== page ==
During major sporting tournaments, drink and drug driving increases – as does the number of people injured and even killed as a result of an impaired driver getting behind the wheel.
In Euro 2016, there was an increase in drink and drug driving injuries both the day of and the day after England’s matches.
On those days, drink/drug drive injuries increased from 6% to 8% of all injuries – and those resulting in death or serious injury rose from 8% to 19%.
And with the pandemic impacting people’s ability to socialise during the past 15 months, the temptation to set up a party atmosphere and enjoy an alcoholic drink is likely to be high.
Between 2016 and 2020, there were 1,476 people injured in the North East in collisions involving a suspected impaired driver. While 343 of those people were seriously injured and 29 were killed.
Last year alone, eight people died on the region’s roads in collisions involving drivers impaired by drink and drugs – the highest rate since 2014. This is despite traffic levels during the various lockdowns and the pandemic being much lower than usual.
Peter Slater, from Road Safety GB NE, which is made up of local authority road safety teams from across the region, supported by the emergency services, said: “It’s been a long time coming and we don’t want to spoil the fun, but we’re asking people to be sensible. If you know you’re going to be drinking, plan your transport home beforehand, or be the designated driver. If you’re driving, stick to soft drinks. Ask yourself, could you live with it if you hurt or killed someone?”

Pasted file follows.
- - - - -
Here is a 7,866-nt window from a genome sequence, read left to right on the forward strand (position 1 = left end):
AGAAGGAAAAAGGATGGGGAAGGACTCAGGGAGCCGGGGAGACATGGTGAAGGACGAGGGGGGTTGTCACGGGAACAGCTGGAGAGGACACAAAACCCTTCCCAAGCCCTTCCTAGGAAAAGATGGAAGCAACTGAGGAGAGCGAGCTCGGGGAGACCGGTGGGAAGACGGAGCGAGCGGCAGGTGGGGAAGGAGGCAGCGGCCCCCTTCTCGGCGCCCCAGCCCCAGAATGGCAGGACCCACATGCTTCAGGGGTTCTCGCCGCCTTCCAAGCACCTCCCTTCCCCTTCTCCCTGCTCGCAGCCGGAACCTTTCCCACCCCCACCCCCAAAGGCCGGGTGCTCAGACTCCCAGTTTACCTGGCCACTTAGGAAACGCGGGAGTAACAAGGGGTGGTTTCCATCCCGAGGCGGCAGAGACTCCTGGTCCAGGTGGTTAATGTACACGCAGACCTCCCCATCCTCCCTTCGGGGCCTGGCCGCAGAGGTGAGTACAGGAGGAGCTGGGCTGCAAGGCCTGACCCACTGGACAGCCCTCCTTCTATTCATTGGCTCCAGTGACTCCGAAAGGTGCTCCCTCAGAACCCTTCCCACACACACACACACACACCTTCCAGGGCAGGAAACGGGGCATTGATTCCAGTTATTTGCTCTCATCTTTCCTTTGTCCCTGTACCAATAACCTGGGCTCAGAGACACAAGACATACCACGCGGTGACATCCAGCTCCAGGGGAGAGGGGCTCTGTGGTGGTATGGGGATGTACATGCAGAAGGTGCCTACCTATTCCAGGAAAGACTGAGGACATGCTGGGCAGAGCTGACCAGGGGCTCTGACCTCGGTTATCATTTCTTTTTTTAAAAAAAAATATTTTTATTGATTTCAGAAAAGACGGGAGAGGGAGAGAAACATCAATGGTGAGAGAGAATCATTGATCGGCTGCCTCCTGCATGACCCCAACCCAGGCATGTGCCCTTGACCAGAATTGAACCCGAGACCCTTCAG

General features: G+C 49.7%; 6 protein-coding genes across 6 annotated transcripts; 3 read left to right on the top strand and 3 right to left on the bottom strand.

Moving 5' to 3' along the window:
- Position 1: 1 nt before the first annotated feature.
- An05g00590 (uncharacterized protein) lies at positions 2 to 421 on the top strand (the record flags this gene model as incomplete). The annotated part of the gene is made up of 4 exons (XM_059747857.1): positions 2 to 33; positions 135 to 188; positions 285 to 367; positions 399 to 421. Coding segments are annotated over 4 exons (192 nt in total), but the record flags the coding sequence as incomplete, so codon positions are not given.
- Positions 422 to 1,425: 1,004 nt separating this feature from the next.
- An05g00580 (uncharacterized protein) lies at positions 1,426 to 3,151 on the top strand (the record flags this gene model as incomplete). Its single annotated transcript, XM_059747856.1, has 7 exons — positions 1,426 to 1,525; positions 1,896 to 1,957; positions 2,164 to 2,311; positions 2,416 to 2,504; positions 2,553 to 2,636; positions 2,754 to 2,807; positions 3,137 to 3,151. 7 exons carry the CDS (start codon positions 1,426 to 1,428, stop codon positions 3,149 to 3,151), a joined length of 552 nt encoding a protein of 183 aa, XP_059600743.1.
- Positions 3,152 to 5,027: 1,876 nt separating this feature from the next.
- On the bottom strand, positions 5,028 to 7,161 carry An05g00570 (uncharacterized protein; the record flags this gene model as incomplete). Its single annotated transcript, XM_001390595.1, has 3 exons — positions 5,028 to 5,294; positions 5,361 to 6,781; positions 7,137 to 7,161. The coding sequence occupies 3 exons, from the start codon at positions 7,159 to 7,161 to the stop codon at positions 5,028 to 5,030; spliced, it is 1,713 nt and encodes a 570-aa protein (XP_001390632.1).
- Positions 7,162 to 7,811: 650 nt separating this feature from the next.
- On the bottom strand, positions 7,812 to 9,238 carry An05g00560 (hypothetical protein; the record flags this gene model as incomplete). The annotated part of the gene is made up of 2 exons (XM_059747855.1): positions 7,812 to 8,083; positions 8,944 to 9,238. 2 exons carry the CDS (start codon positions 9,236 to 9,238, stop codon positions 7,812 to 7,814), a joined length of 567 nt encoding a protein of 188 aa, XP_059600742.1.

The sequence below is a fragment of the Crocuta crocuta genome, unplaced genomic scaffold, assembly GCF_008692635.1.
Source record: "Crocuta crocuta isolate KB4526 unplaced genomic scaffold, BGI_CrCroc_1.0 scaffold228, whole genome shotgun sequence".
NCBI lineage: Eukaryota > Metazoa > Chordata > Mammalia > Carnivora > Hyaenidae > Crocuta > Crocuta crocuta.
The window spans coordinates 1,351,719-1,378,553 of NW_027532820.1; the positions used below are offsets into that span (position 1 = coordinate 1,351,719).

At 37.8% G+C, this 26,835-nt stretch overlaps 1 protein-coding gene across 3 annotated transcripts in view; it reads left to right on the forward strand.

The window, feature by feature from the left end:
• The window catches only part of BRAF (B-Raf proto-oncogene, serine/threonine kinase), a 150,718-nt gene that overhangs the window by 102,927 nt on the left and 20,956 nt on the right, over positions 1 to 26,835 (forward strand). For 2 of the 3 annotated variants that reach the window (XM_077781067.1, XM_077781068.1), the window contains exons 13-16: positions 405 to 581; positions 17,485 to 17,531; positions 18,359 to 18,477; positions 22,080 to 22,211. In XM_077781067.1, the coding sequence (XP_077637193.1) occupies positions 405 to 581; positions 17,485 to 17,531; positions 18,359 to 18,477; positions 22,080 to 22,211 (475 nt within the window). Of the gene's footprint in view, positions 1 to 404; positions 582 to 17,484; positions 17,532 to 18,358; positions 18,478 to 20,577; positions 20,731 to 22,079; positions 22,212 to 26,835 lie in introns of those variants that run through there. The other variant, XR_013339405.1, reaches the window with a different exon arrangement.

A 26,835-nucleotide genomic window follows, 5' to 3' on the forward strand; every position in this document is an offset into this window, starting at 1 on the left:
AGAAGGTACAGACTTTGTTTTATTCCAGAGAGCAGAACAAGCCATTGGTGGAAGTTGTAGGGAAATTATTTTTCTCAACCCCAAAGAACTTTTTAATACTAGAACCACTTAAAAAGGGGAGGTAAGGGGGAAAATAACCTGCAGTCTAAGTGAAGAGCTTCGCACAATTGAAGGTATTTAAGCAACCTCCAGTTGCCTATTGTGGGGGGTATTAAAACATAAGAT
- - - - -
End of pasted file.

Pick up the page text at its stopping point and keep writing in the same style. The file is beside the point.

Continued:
Superintendent Sam Rennison, of Northumbria Police, said officers would be taking robust action against anyone driving impaired this summer.
“Our message to fans is a simple one – don’t get behind the wheel of a car when you’ve been drinking or using drugs,” she said.
"Your reaction time slows down and it’s more difficult to focus on the road and drive in a safe manner. Road traffic collisions tear families apart and it’s crucial that people are aware of the potential consequences of driving over the limit prior to getting behind the wheel.”
“If you’re having a few drinks while watching the games, please remember to leave the car at home, and think about whether you’re still over the limit the following day.”
Young people are most at risk of being involved in drink/drug driving collisions, with 17 to 34-year-olds accounting for 52% of suspected drink drivers and 53% of casualties.
A Newcastle United FC spokesperson said: "For anyone heading out to watch the Euros and planning to have a drink, we join them in urging you to leave your car at home. Stay safe, keep others safe and help to make it a memorable tournament for all the right reasons.”